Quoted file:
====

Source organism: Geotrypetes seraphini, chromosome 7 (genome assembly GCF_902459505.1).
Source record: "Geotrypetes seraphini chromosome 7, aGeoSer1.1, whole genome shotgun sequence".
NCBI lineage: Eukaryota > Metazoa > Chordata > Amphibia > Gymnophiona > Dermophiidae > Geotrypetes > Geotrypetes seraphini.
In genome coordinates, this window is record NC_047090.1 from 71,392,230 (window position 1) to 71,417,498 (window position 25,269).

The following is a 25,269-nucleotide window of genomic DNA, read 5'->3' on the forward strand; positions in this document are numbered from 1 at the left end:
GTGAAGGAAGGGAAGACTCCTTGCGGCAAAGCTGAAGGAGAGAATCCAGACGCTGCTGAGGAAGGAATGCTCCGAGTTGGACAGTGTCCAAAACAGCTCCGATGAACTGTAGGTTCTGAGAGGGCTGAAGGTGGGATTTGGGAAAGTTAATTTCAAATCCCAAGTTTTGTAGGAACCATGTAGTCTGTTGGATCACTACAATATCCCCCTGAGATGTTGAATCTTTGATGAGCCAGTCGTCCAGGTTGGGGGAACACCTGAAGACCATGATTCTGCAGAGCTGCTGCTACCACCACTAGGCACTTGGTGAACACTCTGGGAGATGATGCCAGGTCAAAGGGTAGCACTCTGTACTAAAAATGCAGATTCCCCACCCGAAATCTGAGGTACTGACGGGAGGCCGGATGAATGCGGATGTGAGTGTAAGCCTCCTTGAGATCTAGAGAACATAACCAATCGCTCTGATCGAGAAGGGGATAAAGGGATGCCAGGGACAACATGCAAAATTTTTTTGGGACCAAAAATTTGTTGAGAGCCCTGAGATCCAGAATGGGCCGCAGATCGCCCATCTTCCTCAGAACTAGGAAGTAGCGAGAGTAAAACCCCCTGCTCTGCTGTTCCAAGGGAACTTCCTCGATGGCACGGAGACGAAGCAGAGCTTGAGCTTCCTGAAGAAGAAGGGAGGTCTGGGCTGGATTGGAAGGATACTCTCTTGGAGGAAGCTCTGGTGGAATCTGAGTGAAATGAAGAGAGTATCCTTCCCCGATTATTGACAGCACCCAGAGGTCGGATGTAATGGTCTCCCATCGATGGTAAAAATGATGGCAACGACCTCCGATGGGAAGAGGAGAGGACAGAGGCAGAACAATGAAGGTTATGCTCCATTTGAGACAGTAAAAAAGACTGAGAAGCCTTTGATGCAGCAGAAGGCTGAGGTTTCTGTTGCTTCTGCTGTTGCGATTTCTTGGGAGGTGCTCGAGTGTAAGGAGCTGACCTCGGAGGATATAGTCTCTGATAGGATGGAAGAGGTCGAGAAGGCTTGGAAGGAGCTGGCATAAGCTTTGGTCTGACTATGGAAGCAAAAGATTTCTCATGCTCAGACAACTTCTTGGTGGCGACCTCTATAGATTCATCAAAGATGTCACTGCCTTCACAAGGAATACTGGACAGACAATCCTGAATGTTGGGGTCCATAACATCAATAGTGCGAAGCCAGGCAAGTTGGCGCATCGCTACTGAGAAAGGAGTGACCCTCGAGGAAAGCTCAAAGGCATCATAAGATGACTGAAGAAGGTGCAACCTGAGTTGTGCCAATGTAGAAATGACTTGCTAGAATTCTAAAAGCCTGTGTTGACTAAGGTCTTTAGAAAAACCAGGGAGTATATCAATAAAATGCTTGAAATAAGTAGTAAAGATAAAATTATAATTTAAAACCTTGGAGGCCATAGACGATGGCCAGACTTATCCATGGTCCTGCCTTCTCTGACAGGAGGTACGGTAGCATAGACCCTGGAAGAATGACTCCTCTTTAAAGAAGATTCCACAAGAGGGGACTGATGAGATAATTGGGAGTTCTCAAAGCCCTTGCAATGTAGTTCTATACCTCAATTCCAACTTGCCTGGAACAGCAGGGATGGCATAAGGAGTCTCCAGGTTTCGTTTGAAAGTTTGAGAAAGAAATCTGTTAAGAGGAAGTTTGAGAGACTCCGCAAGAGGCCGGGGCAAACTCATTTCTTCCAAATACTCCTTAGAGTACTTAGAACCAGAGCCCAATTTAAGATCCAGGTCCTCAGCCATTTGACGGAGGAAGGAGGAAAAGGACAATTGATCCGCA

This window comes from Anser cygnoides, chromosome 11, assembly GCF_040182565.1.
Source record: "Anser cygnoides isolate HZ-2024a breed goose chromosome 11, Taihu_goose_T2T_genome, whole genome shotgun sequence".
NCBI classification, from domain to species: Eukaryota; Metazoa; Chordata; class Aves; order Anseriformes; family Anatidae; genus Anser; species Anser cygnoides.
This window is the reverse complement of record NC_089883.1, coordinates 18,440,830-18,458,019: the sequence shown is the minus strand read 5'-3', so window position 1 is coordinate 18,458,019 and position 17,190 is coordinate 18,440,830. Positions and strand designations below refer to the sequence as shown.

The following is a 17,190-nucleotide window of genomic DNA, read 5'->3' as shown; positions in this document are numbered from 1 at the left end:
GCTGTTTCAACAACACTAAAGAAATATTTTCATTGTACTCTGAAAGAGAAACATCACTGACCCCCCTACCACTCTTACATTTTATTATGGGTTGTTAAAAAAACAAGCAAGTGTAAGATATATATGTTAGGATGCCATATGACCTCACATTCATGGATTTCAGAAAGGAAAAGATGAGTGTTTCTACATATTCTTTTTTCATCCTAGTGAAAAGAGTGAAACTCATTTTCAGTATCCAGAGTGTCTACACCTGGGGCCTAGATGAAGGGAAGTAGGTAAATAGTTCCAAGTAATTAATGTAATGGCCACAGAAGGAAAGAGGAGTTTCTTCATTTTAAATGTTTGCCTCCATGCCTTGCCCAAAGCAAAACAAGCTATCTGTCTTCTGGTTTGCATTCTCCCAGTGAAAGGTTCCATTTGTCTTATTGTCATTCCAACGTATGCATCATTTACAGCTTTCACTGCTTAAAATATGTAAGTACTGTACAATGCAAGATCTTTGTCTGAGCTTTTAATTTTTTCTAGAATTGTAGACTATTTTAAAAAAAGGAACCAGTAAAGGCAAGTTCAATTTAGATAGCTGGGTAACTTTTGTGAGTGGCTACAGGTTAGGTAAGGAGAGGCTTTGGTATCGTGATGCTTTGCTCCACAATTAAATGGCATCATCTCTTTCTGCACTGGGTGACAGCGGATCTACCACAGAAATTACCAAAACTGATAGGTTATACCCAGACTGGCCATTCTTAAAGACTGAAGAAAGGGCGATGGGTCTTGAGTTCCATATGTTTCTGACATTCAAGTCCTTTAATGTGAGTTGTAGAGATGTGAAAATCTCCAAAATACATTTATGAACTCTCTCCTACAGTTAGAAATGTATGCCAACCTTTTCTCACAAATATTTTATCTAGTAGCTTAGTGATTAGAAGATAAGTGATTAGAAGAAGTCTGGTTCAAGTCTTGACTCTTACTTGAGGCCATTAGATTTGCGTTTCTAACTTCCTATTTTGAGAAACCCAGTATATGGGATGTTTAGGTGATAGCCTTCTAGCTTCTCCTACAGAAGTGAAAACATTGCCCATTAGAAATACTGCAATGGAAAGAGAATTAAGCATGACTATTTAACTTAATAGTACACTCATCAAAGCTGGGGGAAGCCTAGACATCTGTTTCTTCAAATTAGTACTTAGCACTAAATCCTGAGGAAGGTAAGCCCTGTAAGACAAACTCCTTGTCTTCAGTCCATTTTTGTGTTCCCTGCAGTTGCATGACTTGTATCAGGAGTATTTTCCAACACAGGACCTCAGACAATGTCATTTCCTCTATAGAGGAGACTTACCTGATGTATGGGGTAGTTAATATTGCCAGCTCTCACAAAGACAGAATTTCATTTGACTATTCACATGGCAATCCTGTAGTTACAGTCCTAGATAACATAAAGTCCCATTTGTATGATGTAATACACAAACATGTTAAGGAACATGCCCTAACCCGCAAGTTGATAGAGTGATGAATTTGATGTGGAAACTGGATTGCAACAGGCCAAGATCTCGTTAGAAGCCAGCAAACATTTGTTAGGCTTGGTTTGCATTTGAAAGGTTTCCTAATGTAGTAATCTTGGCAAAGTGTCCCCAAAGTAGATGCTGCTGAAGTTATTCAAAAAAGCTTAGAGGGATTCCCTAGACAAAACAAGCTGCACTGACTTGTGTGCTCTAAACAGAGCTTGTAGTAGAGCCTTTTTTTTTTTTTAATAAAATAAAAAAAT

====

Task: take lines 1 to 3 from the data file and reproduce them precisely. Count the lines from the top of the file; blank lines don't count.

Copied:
Source organism: Geotrypetes seraphini, chromosome 7 (genome assembly GCF_902459505.1).
Source record: "Geotrypetes seraphini chromosome 7, aGeoSer1.1, whole genome shotgun sequence".
NCBI lineage: Eukaryota > Metazoa > Chordata > Amphibia > Gymnophiona > Dermophiidae > Geotrypetes > Geotrypetes seraphini.